Less than a week after the Norway terrorist attacks, launched in retribution for the country’s pro-Muslim immigration policies, a surprising number of British commentators have warned against reigniting discussions on the viability of European multiculturalism.
Such debate, of course, formed part of the official introspective narrative that consumed Britain after the 2005 London bombings. Yet for many, the difference between then and now is al Qaeda’s acknowledged involvement in 7/7.
Today, hiding behind an apologist rhetoric that claims aversion to any exploitation of the July 22 massacres by political point-scoring opportunists, many refuse to contemplate how Anders Behring Breivik’s actions followed a script not too dissimilar to that of al Qaeda.
The Guardian’s Simon Jenkins, a veteran and well-respected journalist, says that while the 2003 invasion of Iraq constituted terrorism, “killing Norwegian teenagers (not Muslims) to express some vague hatred for society is not. It is merely deranged.” But this was no vague hatred, as underscored by the targeting of the country’s political ruling political party — and its future generation — that Breivik saw as willingly complicit in subjugating the national culture to that of an Islamic one.
Thus Jenkins also rejects moves to try and dissect Breivik’s manifesto since “we do not need a mass killing in Norway to know that right-wing groups are distasteful and xenophobic.” In addition, he believes that to suggest possible links between such organisations merely feeds the hysteria, “publicising what is best ignored.”
Breivik posted his 1,500-page manifesto online and in English. Some believe that such is the fluency of language that he most likely enlisted the help of a native speaker to polish his message. Indeed, this document — “2083: A Declaration of European Independence” — could be described as not being too dissimilar to Inspire, the English-language e-zine published by al Qaeda in the Arab Peninsula. The latter aims to appeal to naturalised citizens already living in the West. Instead of enrolling in combat duty on the AfPak battlefield, they are encouraged to act as lone wolves and are shown how to assemble home-made bombs to wreak vengeance directly on enemy land.
The first portion of Breivik’s manifesto sets up the ideological context for his mission by lambasting Europe’s cultural elite for allowing Islam to take root in the continent. Even the title is significant, representing what would be the 400th anniversary of the siege of Vienna by Muslim fighters. The latter portion outlines the practical ways of acquiring weapons, ammunition and body armour. The objective? To “use terror as a method for waking up the masses” to the danger posed by Islam. And just as Breivik targeted the Norwegian state apparatus, so too, has al Qaeda urged Muslims to target so-called ‘apostate’ regimes that have sided with ‘infidel’ western governments.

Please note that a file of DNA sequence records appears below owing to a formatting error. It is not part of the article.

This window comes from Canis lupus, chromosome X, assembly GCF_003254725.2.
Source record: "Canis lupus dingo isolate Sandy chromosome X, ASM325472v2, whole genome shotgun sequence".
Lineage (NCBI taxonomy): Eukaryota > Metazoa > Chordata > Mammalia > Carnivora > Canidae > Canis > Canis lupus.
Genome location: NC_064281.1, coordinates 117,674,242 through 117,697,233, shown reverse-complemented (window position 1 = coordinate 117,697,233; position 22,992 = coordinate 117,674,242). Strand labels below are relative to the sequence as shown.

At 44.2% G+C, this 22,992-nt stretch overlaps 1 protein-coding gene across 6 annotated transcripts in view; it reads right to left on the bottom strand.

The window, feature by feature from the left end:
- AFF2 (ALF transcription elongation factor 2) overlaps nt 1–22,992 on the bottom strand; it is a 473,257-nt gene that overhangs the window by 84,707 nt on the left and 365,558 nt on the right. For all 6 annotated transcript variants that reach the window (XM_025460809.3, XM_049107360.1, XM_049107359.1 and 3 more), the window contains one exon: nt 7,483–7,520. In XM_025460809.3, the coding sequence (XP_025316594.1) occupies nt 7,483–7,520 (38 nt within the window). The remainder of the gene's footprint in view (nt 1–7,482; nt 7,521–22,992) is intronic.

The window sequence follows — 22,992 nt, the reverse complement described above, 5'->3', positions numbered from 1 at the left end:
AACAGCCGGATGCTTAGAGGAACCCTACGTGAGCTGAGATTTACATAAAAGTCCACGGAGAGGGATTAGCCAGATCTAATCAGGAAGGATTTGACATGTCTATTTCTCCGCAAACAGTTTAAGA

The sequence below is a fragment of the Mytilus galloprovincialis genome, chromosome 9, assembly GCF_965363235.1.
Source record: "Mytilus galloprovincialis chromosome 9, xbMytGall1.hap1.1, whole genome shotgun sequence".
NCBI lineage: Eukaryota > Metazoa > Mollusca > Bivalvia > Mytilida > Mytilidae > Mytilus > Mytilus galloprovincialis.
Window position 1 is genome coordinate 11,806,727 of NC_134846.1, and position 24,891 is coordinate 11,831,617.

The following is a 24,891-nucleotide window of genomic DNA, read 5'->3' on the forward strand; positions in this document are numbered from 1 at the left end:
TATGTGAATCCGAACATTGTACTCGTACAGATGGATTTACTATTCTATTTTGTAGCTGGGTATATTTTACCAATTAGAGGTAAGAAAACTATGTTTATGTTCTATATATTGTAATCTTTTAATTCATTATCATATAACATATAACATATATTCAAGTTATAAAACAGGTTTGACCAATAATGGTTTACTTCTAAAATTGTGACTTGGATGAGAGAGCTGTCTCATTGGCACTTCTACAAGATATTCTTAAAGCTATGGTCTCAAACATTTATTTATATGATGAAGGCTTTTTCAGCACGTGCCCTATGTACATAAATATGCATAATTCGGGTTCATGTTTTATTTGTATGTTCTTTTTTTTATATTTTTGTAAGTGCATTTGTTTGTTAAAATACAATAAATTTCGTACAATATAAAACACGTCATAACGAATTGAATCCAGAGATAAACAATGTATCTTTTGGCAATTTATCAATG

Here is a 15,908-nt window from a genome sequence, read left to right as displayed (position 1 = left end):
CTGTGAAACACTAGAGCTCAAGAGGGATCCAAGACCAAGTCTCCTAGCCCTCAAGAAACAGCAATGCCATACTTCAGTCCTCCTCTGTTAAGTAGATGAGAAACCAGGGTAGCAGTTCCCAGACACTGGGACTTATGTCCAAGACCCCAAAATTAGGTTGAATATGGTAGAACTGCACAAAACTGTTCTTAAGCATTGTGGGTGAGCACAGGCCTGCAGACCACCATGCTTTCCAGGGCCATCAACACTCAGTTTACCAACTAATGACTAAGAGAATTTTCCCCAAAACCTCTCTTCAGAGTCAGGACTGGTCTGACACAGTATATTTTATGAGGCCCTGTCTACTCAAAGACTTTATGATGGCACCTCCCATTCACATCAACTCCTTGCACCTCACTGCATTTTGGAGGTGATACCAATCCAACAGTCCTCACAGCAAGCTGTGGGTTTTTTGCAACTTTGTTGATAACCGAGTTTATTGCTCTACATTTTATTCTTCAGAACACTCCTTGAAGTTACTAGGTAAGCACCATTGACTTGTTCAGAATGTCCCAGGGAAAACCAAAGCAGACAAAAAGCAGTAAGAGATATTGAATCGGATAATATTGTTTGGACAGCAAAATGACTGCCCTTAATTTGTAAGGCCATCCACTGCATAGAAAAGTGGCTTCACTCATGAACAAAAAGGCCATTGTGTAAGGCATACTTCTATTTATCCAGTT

But it is not just this that renders Jenkins irresponsible when he criticises UK Prime Minister David Cameron for ordering a review of far-right groups in the country.
Just like al Qaeda has forged links with other groups, Breivik — a supporter of the Norwegian Defence League (NDL) — hooked up with its British counterpart, the English Defence League (EDL). According to Searchlight magazine, a British anti-fascist publication, Breivik was reportedly Facebook friends with dozens of EDL and British Nationalist Party members. He was granted permission to attend an EDL march after expressing a wish to show solidarity with the group. But, says Searchlight, the links go even deeper. The NDL Facebook page is managed by a leading EDL organiser. In addition, Breivik’s favourite Norwegian anti-Muslim blogger, who goes by the pseudonym Fjordman and warns of an imminent multicultural world war, is a strong supporter of the EDL and an acquaintance of the man, described as a Christian fundamentalist, who helped set up and funded the EDL.
Let us hope that this refusal to see Breivik as anything other than an isolated madman is born of naïve myopia. And not of the belief that only those who harm us deliberately are terrorists.
Published in The Express Tribune, August 3rd, 2011.
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